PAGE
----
Finally, users must be able to both share and consume the same high-quality content—even when they have low-bandwidth connections or poor-quality networks, and who are accessing the stream on a wide range of devices.
The fastest way to create and deliver a global live stream is to use a managed global streaming service: either a Software as a Service (SaaS), or a Platform as a Service (PaaS) offering, such as Wowza Streaming Cloud™. These managed services relieve you of the burden of managing, updating and staffing for your own infrastructure, while also offering access to software APIs for customizable streaming delivery.
Wowza Streaming Cloud can help you deliver a high-quality live event stream to audiences anywhere. Leveraging the Wowza CDN (Content Delivery Network), you can reach viewers anywhere in the world. What’s more, adaptive-bitrate streaming automatically delivers a properly transcoded stream to users watching on any device.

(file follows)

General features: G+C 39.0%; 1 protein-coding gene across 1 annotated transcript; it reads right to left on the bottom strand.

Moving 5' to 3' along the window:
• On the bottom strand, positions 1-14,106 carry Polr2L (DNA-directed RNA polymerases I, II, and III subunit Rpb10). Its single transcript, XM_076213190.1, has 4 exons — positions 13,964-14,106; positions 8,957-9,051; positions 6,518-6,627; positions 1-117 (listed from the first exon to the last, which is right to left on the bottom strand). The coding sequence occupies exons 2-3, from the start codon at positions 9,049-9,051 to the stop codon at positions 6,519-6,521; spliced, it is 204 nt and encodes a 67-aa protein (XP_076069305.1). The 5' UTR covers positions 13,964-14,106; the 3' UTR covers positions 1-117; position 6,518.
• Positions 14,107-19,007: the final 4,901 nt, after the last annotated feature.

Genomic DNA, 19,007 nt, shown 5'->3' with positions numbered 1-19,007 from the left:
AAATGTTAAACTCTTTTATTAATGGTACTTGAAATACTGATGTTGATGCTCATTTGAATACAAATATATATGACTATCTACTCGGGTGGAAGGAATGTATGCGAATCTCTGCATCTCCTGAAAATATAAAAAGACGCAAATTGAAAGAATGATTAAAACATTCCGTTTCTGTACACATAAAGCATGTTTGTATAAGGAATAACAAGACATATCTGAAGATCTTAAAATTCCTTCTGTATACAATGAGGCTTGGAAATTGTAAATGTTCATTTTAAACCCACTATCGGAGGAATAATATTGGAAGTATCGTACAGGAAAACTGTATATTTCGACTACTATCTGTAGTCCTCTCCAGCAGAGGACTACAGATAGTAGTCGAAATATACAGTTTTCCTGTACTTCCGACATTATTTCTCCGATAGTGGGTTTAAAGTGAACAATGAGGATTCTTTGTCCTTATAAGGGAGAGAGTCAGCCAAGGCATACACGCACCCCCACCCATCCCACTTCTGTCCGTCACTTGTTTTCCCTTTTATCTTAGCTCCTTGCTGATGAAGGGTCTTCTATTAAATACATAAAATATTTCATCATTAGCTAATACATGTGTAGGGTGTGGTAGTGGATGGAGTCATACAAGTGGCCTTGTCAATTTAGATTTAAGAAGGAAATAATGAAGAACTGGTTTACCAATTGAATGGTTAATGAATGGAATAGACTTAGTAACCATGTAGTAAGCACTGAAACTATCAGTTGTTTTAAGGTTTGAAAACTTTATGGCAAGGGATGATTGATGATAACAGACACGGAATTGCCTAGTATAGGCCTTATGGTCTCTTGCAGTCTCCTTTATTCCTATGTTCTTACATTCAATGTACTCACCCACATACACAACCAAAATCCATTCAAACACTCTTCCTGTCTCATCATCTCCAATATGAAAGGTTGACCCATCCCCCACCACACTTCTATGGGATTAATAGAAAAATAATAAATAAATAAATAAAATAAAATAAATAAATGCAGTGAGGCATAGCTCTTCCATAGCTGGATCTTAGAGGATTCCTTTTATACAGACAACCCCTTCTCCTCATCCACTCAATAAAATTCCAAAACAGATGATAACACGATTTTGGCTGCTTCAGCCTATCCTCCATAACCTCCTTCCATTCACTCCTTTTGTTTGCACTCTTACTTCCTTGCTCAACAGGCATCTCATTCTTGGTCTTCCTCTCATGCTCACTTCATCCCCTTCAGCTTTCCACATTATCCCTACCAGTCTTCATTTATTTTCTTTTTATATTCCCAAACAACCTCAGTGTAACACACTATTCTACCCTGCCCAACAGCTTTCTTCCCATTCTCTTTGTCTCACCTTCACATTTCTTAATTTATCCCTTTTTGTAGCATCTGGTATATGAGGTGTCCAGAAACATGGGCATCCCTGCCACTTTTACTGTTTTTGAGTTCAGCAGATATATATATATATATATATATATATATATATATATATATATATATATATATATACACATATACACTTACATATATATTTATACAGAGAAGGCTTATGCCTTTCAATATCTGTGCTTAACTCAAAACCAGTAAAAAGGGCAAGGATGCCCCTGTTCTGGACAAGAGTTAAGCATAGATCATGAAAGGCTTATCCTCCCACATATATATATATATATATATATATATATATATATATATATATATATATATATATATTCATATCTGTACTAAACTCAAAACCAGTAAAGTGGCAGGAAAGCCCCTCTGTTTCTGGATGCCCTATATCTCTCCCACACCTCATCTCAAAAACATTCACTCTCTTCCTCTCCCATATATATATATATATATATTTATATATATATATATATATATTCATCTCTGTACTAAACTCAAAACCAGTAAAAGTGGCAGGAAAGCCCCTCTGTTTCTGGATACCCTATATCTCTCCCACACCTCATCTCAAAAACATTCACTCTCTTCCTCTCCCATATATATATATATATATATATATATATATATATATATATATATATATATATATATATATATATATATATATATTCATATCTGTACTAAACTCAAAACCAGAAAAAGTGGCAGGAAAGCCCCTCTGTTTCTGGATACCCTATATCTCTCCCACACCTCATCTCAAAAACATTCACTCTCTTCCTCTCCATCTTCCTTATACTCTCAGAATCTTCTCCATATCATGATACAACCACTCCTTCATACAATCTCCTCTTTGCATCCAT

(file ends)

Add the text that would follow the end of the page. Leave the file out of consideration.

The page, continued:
For some use cases, video needs to be delivered in near-real-time, such as second-screen streaming for concerts or live sports, or sports events and races that involve betting. When speed matters, the Wowza Streaming Cloud service with Ultra Low Latency offers sub-three-second streaming delivery, from the glass of the camera to the glass of your end viewers’ screens.
Protocols such as Secure Reliable Transport (SRT) can also be utilized to help ensure reliable delivery across poor-quality or congested networks. SRT offers a flexible, cost-effective way to deliver high-quality and low-latency streams, accounting for packet loss, jitter and fluctuating bandwidth.
Want to learn more about building live video streaming apps that include user-generated content?
Written by Wowza Media Systems